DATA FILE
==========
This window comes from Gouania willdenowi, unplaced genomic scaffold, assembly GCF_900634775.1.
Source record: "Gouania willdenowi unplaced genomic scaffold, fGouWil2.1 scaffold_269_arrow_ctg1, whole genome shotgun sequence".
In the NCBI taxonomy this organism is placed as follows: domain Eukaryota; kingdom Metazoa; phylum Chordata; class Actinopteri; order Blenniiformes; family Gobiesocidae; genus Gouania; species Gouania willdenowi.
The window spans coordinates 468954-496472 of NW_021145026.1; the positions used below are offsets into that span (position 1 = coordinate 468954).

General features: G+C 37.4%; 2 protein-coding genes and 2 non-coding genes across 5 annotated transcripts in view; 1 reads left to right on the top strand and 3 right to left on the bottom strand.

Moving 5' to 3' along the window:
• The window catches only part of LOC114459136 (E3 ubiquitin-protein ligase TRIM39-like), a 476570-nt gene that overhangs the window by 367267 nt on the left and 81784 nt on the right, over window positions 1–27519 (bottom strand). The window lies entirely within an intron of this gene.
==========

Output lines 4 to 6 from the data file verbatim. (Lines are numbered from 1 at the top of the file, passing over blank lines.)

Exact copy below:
The window spans coordinates 468954-496472 of NW_021145026.1; the positions used below are offsets into that span (position 1 = coordinate 468954).

General features: G+C 37.4%; 2 protein-coding genes and 2 non-coding genes across 5 annotated transcripts in view; 1 reads left to right on the top strand and 3 right to left on the bottom strand.

Moving 5' to 3' along the window: